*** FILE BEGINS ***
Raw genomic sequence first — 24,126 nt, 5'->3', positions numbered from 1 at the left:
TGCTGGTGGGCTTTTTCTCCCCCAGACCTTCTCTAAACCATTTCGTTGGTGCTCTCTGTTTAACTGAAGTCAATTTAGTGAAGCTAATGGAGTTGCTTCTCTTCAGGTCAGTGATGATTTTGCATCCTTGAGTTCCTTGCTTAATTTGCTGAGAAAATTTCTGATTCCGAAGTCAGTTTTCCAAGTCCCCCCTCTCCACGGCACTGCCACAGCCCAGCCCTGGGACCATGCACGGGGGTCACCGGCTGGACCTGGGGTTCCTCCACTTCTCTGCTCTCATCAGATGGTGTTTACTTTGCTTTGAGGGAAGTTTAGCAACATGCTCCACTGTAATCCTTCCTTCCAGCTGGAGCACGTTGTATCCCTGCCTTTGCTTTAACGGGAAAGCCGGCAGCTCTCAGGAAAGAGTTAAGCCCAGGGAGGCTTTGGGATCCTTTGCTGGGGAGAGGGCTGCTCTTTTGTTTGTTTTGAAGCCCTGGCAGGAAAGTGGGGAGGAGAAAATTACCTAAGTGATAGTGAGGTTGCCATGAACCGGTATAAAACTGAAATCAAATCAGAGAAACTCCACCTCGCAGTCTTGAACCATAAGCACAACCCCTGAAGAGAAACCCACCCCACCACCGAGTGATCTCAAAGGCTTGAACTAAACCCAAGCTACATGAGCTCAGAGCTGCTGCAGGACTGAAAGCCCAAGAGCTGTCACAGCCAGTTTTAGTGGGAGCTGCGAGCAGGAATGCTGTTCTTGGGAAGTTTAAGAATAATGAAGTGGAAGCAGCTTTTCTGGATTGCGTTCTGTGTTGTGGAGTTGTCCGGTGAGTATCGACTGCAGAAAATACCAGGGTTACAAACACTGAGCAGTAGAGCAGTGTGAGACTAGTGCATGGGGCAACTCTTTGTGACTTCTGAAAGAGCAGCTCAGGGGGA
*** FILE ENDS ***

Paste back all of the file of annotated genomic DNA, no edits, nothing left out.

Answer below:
Raw genomic sequence first — 24,126 nt, 5'->3', positions numbered from 1 at the left:
TGCTGGTGGGCTTTTTCTCCCCCAGACCTTCTCTAAACCATTTCGTTGGTGCTCTCTGTTTAACTGAAGTCAATTTAGTGAAGCTAATGGAGTTGCTTCTCTTCAGGTCAGTGATGATTTTGCATCCTTGAGTTCCTTGCTTAATTTGCTGAGAAAATTTCTGATTCCGAAGTCAGTTTTCCAAGTCCCCCCTCTCCACGGCACTGCCACAGCCCAGCCCTGGGACCATGCACGGGGGTCACCGGCTGGACCTGGGGTTCCTCCACTTCTCTGCTCTCATCAGATGGTGTTTACTTTGCTTTGAGGGAAGTTTAGCAACATGCTCCACTGTAATCCTTCCTTCCAGCTGGAGCACGTTGTATCCCTGCCTTTGCTTTAACGGGAAAGCCGGCAGCTCTCAGGAAAGAGTTAAGCCCAGGGAGGCTTTGGGATCCTTTGCTGGGGAGAGGGCTGCTCTTTTGTTTGTTTTGAAGCCCTGGCAGGAAAGTGGGGAGGAGAAAATTACCTAAGTGATAGTGAGGTTGCCATGAACCGGTATAAAACTGAAATCAAATCAGAGAAACTCCACCTCGCAGTCTTGAACCATAAGCACAACCCCTGAAGAGAAACCCACCCCACCACCGAGTGATCTCAAAGGCTTGAACTAAACCCAAGCTACATGAGCTCAGAGCTGCTGCAGGACTGAAAGCCCAAGAGCTGTCACAGCCAGTTTTAGTGGGAGCTGCGAGCAGGAATGCTGTTCTTGGGAAGTTTAAGAATAATGAAGTGGAAGCAGCTTTTCTGGATTGCGTTCTGTGTTGTGGAGTTGTCCGGTGAGTATCGACTGCAGAAAATACCAGGGTTACAAACACTGAGCAGTAGAGCAGTGTGAGACTAGTGCATGGGGCAACTCTTTGTGACTTCTGAAAGAGCAGCTCAGGGGGA